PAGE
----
2. On Mother’s Day, acknowledge the visitors who come on Mother’s Day to please their Mother and affirm it is a kind thing to do and do honestly and without guilt.
It isn’t funny or spiritually helpful for someone from the pulpit or a church member to say something like, “Great to see some of you here who haven’t darkened the door of the church since last Mother’s Day.” Or, “You don’t need to be such a stranger around here.”
A bit of coaching the week before Mother’s Day to your staff, ushers and congregation to be genuinely welcoming—and to leave it at that—is helpful.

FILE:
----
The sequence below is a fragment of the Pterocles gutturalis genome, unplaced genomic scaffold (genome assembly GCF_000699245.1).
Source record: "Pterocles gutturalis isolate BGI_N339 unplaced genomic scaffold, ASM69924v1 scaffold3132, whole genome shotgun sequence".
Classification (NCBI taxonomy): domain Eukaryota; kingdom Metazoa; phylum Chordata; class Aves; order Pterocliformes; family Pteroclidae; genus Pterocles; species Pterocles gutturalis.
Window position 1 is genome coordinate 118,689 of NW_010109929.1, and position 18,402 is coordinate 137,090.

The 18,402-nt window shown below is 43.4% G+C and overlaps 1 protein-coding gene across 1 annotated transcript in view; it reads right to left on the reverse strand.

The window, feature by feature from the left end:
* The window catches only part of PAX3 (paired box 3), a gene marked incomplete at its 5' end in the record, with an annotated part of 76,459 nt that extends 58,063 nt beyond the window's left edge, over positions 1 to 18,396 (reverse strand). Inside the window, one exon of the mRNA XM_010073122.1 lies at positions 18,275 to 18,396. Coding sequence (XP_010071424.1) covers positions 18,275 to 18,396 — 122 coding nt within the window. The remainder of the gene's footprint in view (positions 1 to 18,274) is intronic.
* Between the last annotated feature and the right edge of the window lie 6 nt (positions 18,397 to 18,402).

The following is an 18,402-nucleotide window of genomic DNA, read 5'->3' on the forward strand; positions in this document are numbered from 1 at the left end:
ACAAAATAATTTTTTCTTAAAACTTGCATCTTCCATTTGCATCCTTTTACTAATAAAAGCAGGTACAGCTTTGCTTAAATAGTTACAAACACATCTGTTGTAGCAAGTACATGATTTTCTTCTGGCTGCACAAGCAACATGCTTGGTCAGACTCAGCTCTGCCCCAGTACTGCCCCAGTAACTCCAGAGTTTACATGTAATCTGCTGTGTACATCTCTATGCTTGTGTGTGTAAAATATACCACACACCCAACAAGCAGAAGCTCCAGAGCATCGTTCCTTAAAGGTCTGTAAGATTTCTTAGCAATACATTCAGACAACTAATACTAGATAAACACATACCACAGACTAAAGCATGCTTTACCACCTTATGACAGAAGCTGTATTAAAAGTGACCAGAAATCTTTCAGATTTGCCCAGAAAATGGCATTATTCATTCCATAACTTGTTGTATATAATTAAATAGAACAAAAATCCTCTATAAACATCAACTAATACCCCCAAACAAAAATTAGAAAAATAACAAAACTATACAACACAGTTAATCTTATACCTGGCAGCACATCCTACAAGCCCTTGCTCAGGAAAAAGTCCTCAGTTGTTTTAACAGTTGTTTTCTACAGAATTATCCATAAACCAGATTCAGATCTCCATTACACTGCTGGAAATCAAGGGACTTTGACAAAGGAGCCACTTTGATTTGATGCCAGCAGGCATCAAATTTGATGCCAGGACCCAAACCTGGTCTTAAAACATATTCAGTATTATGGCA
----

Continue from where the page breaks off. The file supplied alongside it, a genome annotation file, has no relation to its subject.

3. At the same time, use your sermon to say to the visiting family members what Mom can’t say.
Be honest with your audience on Mother’s Day that one of the greatest pains in a mother’s heart is that her child does not know Jesus. To be apart in life is hard, even as a child grows up, but to contemplate an eternity without those you love is a pain impossible to express.
Acknowledge this is not easy to say (which is why you are saying it for Mom), and it is not at all comfortable to talk about on this happy day, but to not say things that can make an eternal difference is not expressing love. Love is honest about the consequences of a life lived apart from God.